• Accounting Technology involves harnessing the power of technology to help businesses meet and manage their complex accounting obligations in a strategic and efficient way to maximise cost efficiencies.

It is no secret that accounting careers can be more stable compared to other sectors of the finance industry. Even in a recession, companies require sound accounting advice (sometimes even more so in a recession!), and there are clear routes for professional development and career progression. For instance, if you are an Accounting Trainee there will be clear expectations and skills required to advance to a Senior Accounting roles, as opposed to some careers that don’t have clear career progression pathways. The majority of accounting companies support career advancement through a distinct career path. Graduates usually start as an Accounting Trainee, advance to mid-level and Senior Accounting roles such as Accounting Manager and finally top performers will move to Director or Principal or Partner.

Once you have gained sufficient accounting experience across a range of disciplines within the accounting field, you can chart your own course.  You may even want to consider setting up your own business to provide accounting services based on your training and extensive experience.

Salary Expectations

While technology and infrastructure-based jobs have continued to dominate the list of top-paying jobs in Australia, accounting maintains itself as a steady and consistent field for remuneration.

Starting salaries range between AU$50,000 - $85,000 per annum. The average salary for entry level graduate accountants in Australia is about $56,000. Salaries vary greatly depending on positions, but there is great scope to work your way up through an accounting department. It is important to note that salaries do vary between regions, with Sydney and Melbourne leading the way for entry level accounting salaries.

Training

Training varies from firm to firm. You can expect training ranging from on-the-job-training to more formal technical training in a class-style setup. You are likely to receive either formal or informal mentoring from senior accounting experts with the focus placed on getting well acquainted with accounting concepts. Smaller boutique firms will tend to have a more ‘on-the-job’ flexible approach to training, where as large firms will often have structured training programs for all graduates.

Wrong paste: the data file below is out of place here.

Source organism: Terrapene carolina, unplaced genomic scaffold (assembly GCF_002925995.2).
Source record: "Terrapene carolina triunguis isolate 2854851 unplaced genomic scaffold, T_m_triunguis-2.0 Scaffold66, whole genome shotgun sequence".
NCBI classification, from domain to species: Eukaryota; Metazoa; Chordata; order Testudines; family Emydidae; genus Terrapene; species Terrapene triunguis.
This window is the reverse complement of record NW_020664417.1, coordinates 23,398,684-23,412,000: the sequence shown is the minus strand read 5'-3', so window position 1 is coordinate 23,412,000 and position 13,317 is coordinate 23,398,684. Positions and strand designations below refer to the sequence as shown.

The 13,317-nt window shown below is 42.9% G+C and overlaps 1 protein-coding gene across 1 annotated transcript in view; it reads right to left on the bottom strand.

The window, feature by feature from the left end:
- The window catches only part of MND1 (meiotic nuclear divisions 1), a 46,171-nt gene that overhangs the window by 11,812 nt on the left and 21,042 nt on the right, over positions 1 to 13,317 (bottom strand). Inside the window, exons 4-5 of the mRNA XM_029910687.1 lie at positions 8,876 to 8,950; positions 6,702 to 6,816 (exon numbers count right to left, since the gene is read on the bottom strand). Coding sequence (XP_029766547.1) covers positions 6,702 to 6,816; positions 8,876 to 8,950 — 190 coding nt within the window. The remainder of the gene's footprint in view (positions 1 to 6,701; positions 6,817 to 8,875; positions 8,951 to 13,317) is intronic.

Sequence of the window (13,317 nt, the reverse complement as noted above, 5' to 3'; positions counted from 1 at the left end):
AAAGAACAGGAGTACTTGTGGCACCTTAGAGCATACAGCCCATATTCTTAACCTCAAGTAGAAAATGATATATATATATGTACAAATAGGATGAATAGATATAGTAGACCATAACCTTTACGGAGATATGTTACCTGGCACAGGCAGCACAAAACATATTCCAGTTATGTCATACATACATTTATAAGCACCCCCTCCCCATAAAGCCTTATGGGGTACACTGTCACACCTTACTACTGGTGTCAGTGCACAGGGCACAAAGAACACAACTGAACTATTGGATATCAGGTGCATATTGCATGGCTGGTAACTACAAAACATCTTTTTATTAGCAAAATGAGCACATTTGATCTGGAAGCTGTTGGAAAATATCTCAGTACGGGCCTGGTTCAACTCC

The Best Parts

  • It is intellectually rewarding due to the ever changing nature of accounting.
  • Accounting experts are highly regarded as a result of their ongoing learning.
  • There are exciting global opportunities. Some of the world’s most reputable firms including EY, PWC, Deloitte, and KPMG regularly have openings in offices across the globe.
  • The variety and optionality. A career in accounting can lead to roles in organisations of every size, and positions can range from entry to executive level across a range of specialisations.
  • Financial rewards are high as you progress up the career ladder.

The Limitations

Some of the constraints of working as an accounting expert:

  • It is demanding work with set deadlines and little room for error. Strong communication and interpersonal skills are essential.
  • There is little room for creative thinking in entry level accounting roles – there are rules you have to follow which are non-negotiable.
  • A career in accounting involves ongoing training and research to keep up with the evolving nature of the profession, which can be frustrating for some.

Choose accounting as a career if…

  • You have excellent communication skills
  • You are a team player
  • You have a high level of attention to details
  • You have excellent research and report writing skills
  • You enjoy research work, and you enjoy learning
  • You have a good eye for numbers